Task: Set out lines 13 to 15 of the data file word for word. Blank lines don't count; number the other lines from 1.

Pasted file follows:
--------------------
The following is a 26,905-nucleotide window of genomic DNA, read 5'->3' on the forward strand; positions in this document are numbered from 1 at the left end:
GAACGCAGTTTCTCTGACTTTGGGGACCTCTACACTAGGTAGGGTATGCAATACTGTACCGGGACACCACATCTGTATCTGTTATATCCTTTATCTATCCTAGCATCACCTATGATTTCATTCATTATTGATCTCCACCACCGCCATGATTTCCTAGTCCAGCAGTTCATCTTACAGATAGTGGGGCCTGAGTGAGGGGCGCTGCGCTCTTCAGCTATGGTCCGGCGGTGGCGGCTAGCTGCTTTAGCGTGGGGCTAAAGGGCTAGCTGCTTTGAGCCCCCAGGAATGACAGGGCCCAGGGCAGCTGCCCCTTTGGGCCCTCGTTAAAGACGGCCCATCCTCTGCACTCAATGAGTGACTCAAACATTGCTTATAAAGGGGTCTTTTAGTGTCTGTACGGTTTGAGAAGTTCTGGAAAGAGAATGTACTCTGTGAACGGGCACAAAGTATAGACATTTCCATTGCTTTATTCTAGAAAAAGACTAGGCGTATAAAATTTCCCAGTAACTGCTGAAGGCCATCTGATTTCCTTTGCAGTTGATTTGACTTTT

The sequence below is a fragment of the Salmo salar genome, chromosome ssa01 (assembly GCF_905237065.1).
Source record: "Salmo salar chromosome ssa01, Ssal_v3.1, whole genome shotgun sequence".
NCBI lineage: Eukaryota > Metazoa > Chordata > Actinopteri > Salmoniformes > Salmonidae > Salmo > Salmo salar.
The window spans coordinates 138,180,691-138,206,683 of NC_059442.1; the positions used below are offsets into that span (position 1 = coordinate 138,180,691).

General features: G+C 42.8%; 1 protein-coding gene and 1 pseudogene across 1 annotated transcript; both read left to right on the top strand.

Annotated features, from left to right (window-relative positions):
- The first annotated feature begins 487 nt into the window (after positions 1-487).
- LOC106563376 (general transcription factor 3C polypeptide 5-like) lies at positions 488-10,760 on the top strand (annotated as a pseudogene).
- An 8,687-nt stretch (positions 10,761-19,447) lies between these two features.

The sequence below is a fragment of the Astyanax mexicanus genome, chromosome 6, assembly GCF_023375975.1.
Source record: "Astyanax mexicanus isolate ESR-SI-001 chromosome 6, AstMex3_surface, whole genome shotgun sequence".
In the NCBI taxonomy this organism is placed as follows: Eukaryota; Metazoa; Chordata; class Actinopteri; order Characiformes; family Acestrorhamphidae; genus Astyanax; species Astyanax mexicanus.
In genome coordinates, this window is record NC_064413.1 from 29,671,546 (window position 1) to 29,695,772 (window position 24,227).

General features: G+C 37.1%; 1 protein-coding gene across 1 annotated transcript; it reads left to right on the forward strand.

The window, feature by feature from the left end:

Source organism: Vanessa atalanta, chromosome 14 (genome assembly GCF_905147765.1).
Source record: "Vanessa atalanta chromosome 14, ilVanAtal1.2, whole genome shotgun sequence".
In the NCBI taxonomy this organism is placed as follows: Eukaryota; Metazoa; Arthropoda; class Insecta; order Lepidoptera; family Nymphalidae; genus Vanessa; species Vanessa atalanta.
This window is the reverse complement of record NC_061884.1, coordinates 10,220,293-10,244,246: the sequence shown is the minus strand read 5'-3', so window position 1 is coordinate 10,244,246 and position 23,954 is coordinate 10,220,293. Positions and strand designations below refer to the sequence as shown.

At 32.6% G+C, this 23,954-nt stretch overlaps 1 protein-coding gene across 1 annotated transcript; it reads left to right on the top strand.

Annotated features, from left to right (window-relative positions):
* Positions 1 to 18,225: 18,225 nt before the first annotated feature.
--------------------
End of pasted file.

Source record: "Astyanax mexicanus isolate ESR-SI-001 chromosome 6, AstMex3_surface, whole genome shotgun sequence".
In the NCBI taxonomy this organism is placed as follows: Eukaryota; Metazoa; Chordata; class Actinopteri; order Characiformes; family Acestrorhamphidae; genus Astyanax; species Astyanax mexicanus.
In genome coordinates, this window is record NC_064413.1 from 29,671,546 (window position 1) to 29,695,772 (window position 24,227).